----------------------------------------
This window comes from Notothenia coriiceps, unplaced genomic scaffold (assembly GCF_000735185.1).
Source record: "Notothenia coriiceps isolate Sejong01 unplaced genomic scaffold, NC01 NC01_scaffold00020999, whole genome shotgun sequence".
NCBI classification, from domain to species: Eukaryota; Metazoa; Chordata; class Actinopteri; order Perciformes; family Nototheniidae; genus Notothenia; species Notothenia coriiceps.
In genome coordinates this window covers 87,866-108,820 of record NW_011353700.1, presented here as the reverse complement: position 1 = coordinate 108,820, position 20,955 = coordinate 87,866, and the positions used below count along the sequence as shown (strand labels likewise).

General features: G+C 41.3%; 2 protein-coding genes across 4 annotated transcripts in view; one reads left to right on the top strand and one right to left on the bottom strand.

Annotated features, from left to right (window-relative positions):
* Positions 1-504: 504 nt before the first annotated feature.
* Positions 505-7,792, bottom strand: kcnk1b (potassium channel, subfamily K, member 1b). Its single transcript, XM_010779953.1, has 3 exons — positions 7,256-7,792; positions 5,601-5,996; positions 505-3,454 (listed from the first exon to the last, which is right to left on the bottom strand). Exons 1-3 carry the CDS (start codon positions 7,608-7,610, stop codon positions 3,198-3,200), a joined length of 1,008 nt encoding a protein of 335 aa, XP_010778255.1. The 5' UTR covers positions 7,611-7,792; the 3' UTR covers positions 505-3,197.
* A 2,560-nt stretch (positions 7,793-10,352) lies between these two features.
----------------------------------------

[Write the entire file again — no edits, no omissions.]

This window comes from Notothenia coriiceps, unplaced genomic scaffold (assembly GCF_000735185.1).
Source record: "Notothenia coriiceps isolate Sejong01 unplaced genomic scaffold, NC01 NC01_scaffold00020999, whole genome shotgun sequence".
NCBI classification, from domain to species: Eukaryota; Metazoa; Chordata; class Actinopteri; order Perciformes; family Nototheniidae; genus Notothenia; species Notothenia coriiceps.
In genome coordinates this window covers 87,866-108,820 of record NW_011353700.1, presented here as the reverse complement: position 1 = coordinate 108,820, position 20,955 = coordinate 87,866, and the positions used below count along the sequence as shown (strand labels likewise).

General features: G+C 41.3%; 2 protein-coding genes across 4 annotated transcripts in view; one reads left to right on the top strand and one right to left on the bottom strand.

Annotated features, from left to right (window-relative positions):
* Positions 1-504: 504 nt before the first annotated feature.
* Positions 505-7,792, bottom strand: kcnk1b (potassium channel, subfamily K, member 1b). Its single transcript, XM_010779953.1, has 3 exons — positions 7,256-7,792; positions 5,601-5,996; positions 505-3,454 (listed from the first exon to the last, which is right to left on the bottom strand). Exons 1-3 carry the CDS (start codon positions 7,608-7,610, stop codon positions 3,198-3,200), a joined length of 1,008 nt encoding a protein of 335 aa, XP_010778255.1. The 5' UTR covers positions 7,611-7,792; the 3' UTR covers positions 505-3,197.
* A 2,560-nt stretch (positions 7,793-10,352) lies between these two features.